Photo courtesy ASMP member Andy Batt
A trademark is a distinctive mark (which can include words, names, symbols, designs, combinations of them, etc.) that a manufacturer attaches to its goods as a symbol of authenticity, to distinguish its goods from others’. They are often accompanied by a symbol like ™ or, if they have been registered at the federal level, ®. To be valid, marks must be actually used in trade, and they can be lost through lack of use. Registration is not required for validity, at either the state or federal level.
As long as you are making the photograph from a public vantage point, you have the right to go ahead and shoot.
But first, read the next question.
What can I do with photographs that show trademarks, logos, or buildings or props that are themselves registered trademarks?
Generally, such photographs should be safe for editorial uses. You should make sure, however, that you specifically point out in your paperwork that you do not have any releases or permissions and, if possible, have the client indemnify you against any claims arising out of their use of the photograph. Remember that violations of third-parties rights come primarily from the use of the photograph, not the photograph itself, and you have no control over that use once you have agreed to license it.
When you get to commercial use, things become a lot more tricky, and there is no answer that can apply in the abstract — it will always come down to all of the details of the usage, including what the usage looked like. Let’s assume the buildings have trademarked material on them, like names, logos, etc., or may even be registered as trademarks, themselves. Not every use of a trademark is a trademark use. Re-read that sentence carefully. What it means is that, just because a trademark appears in a photograph, that does not mean that the use of the photograph violates the rights of the trademark owners.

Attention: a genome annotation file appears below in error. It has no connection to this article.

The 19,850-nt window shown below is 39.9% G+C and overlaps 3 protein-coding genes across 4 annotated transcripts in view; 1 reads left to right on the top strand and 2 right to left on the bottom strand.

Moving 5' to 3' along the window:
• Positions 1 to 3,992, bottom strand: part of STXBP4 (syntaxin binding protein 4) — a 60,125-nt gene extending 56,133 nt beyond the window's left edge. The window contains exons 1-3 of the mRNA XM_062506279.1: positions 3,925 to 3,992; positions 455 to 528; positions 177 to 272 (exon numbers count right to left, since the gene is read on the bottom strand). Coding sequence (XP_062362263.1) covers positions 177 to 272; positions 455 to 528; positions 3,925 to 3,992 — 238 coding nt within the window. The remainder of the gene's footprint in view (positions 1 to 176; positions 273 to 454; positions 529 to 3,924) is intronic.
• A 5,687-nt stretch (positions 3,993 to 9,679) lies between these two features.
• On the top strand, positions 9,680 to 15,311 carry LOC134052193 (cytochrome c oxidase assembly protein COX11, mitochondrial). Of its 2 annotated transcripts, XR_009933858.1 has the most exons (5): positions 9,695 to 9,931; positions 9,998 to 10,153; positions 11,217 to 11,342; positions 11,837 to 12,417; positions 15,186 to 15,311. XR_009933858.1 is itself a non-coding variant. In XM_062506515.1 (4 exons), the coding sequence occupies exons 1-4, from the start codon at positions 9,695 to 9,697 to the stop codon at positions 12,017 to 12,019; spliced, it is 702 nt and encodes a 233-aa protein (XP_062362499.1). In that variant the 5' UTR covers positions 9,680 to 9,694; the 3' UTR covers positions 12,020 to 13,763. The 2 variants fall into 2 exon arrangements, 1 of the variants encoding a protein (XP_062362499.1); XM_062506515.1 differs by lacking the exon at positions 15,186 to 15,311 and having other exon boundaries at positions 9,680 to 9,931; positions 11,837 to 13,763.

Trademarks started out, not as property rights, but as a form of consumer protection to keep the public from being confused as to the source of a product or service. So, if you have a photograph of Ford corporate headquarters and use it in a brochure for, let’s say, Dupont, you have probably created the impression in the public’s mind that there is some affiliation between or endorsement of the two companies and/or their products by the other. A reader might well assume that the two companies are related, or that Ford cars use Dupont paints or plastics, etc. This would most probably violate Ford’s trademark rights.
On the other hand, if you had the same photograph in a brochure for the Detroit Chamber of Commerce, most people would probably assume that the only relationship between the two is that Ford is located in (or near) Detroit and that the Chamber’s function is to boost business in the Detroit area. That does not seem likely to violate Ford’s rights.
The same is true for trademarked props. A still life showing writing paper and a Mont Blanc pen would probably be fine to use on a brochure for a law firm or literary agency, but seems likely to cause problems in an ad campaign for Crane stationery. If you took a photograph of a Harley-Davidson motorcycle and sold it as an uncaptioned poster, the chances are that it would be legal. If you added the Harley-Davidson Bar and Shield logo to a corner of the poster, most people looking at it would probably believe that the poster was an officially produced or licensed product of Harley-Davidson, and you would probably be liable for trademark infringement.